Date of Award

Spring 5-15-2020

Degree Type


Degree Name

Master of Public Health (MPH)


Public Health

First Advisor

Dr. Ike S Okosun

Second Advisor

Dr. Heather Bradley



The Effect of Period of Service and Exposure to Service-Connected PTSD on Employment Status of US Veterans


Cleveland Whitehead III

INTRODUCTION: Post-traumatic stress disorder (PTSD) is a psychiatric disorder that can occur in people who have experienced or witnessed a traumatic event such as a natural disaster, a serious accident, a terrorist act, war/combat, rape, or other violent personal assault. Service in the Armed Forces is a well known risk factor of PTSD. Hence the US Armed Forces leads are the main agencies with interests in PTSD research and treatment. Although it is well established that the unemployment rate in veterans is high, little is known regarding the role of exposure to PTSD risk factors and length of service on the employment status of US veterans.

AIM: The purpose of this study is to determine if exposure to PTSD risk factors and length of service affects veterans' employment status. The underlying hypothesis of this study is that exposure to PTSD risk factors and length of service are independently associated with unemployment.

METHODS: The National Center for Veterans Analysis 2010 Survey dataset was used for this study. Odds ratio from univariate and multivariate logistic regression analyses were used to examine the associations between PTSD exposure and length of service with employment status.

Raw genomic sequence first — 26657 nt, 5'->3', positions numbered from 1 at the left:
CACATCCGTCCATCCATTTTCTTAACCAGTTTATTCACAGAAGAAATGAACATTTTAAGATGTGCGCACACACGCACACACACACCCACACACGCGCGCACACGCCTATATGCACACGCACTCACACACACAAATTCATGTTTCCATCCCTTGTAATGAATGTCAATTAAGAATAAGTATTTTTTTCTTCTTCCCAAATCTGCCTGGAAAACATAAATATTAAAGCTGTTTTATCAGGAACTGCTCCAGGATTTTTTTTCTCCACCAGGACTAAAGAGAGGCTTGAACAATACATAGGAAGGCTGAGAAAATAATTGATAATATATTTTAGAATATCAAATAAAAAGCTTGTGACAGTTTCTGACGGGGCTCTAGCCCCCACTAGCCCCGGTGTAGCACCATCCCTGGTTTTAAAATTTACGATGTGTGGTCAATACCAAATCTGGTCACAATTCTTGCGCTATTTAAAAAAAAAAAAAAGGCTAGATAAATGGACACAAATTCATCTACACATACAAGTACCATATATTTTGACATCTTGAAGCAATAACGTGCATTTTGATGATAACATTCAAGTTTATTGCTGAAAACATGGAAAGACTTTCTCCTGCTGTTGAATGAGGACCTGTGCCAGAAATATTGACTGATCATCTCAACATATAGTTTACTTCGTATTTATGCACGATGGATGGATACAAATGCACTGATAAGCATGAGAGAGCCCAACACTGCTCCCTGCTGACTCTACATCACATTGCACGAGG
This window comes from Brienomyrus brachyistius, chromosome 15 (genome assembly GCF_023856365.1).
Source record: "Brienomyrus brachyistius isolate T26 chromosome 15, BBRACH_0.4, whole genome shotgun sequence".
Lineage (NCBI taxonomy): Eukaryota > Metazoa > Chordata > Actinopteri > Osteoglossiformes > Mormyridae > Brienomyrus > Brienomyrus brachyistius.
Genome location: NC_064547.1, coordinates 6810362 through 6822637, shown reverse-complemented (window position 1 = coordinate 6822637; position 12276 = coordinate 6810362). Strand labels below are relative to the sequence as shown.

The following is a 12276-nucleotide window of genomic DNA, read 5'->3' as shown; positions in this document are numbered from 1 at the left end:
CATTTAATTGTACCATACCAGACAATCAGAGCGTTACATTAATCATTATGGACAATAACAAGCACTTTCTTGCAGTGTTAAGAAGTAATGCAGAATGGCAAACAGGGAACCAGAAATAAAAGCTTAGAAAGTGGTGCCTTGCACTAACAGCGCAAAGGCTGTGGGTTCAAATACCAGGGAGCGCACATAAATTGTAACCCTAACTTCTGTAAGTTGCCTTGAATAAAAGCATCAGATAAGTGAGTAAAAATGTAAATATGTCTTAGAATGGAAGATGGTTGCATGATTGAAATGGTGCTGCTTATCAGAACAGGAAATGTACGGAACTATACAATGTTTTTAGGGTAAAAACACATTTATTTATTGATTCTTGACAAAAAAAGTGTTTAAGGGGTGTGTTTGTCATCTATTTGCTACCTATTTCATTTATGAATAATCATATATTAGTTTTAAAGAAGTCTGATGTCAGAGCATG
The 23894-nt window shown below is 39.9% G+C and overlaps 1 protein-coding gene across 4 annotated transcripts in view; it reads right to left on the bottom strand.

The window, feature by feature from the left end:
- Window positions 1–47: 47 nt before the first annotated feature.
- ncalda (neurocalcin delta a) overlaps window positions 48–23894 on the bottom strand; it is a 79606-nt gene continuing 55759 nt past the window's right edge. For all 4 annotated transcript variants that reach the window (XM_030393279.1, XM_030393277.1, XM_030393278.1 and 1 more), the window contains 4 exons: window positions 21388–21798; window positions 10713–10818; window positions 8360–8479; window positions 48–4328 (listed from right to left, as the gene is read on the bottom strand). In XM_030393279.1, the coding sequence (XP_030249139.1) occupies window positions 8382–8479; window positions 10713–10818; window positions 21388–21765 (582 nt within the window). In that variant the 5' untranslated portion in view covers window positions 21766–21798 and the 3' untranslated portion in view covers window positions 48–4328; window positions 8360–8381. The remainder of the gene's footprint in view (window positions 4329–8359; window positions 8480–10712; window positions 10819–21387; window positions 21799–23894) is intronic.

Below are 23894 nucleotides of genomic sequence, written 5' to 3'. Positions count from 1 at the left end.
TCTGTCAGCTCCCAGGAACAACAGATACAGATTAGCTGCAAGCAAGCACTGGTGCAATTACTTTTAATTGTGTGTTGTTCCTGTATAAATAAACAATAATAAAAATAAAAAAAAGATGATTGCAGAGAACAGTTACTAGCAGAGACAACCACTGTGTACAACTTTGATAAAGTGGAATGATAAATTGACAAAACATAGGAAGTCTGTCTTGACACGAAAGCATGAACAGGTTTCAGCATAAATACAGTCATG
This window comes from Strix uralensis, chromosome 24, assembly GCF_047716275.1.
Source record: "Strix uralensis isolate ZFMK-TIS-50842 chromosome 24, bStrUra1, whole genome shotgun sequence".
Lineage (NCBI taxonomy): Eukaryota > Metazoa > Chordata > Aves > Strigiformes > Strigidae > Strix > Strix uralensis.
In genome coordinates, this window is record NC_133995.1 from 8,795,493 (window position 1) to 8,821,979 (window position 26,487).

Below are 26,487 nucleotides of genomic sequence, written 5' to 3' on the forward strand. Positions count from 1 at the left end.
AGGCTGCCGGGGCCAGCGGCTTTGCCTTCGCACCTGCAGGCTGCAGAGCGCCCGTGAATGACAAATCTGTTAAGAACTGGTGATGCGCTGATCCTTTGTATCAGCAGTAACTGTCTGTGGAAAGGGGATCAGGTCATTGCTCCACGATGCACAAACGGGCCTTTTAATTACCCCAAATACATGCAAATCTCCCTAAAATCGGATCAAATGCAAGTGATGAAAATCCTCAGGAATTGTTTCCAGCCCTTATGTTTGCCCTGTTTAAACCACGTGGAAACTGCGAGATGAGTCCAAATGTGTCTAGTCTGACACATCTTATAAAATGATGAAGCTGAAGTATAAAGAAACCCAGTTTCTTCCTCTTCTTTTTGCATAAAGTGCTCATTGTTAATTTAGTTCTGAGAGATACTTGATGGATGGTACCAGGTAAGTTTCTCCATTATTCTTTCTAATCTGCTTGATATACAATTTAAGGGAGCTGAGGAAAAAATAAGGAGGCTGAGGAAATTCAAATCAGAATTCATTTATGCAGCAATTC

RESULTS: Over 58% of study participants were unemployed. Specifically, those who were prisoners of war or exposed to environmental hazards were significantly more likely to be unemployed compared to those who were not. Longer years of military service was positively associated with higher odds of PTSD. Participants with a military service period of less than 1 year and 1 to 5 years had much-decreased odds of PTSD compared to participants who had a service period greater than 5 years. In the univariate model, participants who were exposed to PTSD risk factors were 9% less likely to be employed compared to participants who were not exposed. Participants who were exposed to PTSD risk factors also had 1% decreased odds employment. Participants with longer service periods became less likely to be employed with those serving 11-15 years being 62% less likely to be employed. Length of service did not have any statistically significant effect on employment, controlling for all other selected independent variables.

DISCUSSION: Exposure to PTSD was found to be an statistically independent risk factor for unemployment in veterans. Increased length of military service was associated with increased unemployment. Although the margin was very low, these findings have public health significance and highlight the need to monitor subjects with PTSD regarding their ability to hold onto long term employment.

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